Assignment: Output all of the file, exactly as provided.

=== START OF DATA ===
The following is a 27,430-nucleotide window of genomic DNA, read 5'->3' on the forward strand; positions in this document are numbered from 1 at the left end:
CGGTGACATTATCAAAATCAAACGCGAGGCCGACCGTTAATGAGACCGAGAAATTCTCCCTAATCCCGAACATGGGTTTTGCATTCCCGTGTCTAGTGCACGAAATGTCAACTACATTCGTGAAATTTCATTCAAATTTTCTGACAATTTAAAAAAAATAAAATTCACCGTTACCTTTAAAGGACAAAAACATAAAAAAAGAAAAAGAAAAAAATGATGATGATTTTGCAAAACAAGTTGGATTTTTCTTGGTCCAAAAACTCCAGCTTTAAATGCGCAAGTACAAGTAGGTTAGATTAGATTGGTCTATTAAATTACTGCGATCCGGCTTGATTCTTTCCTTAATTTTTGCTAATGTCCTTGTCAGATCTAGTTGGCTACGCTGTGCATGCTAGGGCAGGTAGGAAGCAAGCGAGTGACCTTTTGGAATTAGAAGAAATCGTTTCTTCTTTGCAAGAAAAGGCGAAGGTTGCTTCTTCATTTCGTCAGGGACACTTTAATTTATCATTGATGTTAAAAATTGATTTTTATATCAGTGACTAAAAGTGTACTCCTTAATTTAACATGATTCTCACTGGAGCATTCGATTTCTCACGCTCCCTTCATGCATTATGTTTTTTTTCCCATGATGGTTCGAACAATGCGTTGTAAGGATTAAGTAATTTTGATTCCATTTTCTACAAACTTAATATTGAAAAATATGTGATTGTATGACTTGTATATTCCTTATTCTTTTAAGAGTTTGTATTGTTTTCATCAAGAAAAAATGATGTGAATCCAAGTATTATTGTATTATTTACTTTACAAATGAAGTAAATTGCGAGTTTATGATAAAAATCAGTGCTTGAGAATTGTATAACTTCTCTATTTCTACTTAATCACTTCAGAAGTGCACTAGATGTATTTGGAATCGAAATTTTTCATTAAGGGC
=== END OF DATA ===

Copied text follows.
The following is a 27,430-nucleotide window of genomic DNA, read 5'->3' on the forward strand; positions in this document are numbered from 1 at the left end:
CGGTGACATTATCAAAATCAAACGCGAGGCCGACCGTTAATGAGACCGAGAAATTCTCCCTAATCCCGAACATGGGTTTTGCATTCCCGTGTCTAGTGCACGAAATGTCAACTACATTCGTGAAATTTCATTCAAATTTTCTGACAATTTAAAAAAAATAAAATTCACCGTTACCTTTAAAGGACAAAAACATAAAAAAAGAAAAAGAAAAAAATGATGATGATTTTGCAAAACAAGTTGGATTTTTCTTGGTCCAAAAACTCCAGCTTTAAATGCGCAAGTACAAGTAGGTTAGATTAGATTGGTCTATTAAATTACTGCGATCCGGCTTGATTCTTTCCTTAATTTTTGCTAATGTCCTTGTCAGATCTAGTTGGCTACGCTGTGCATGCTAGGGCAGGTAGGAAGCAAGCGAGTGACCTTTTGGAATTAGAAGAAATCGTTTCTTCTTTGCAAGAAAAGGCGAAGGTTGCTTCTTCATTTCGTCAGGGACACTTTAATTTATCATTGATGTTAAAAATTGATTTTTATATCAGTGACTAAAAGTGTACTCCTTAATTTAACATGATTCTCACTGGAGCATTCGATTTCTCACGCTCCCTTCATGCATTATGTTTTTTTTCCCATGATGGTTCGAACAATGCGTTGTAAGGATTAAGTAATTTTGATTCCATTTTCTACAAACTTAATATTGAAAAATATGTGATTGTATGACTTGTATATTCCTTATTCTTTTAAGAGTTTGTATTGTTTTCATCAAGAAAAAATGATGTGAATCCAAGTATTATTGTATTATTTACTTTACAAATGAAGTAAATTGCGAGTTTATGATAAAAATCAGTGCTTGAGAATTGTATAACTTCTCTATTTCTACTTAATCACTTCAGAAGTGCACTAGATGTATTTGGAATCGAAATTTTTCATTAAGGGC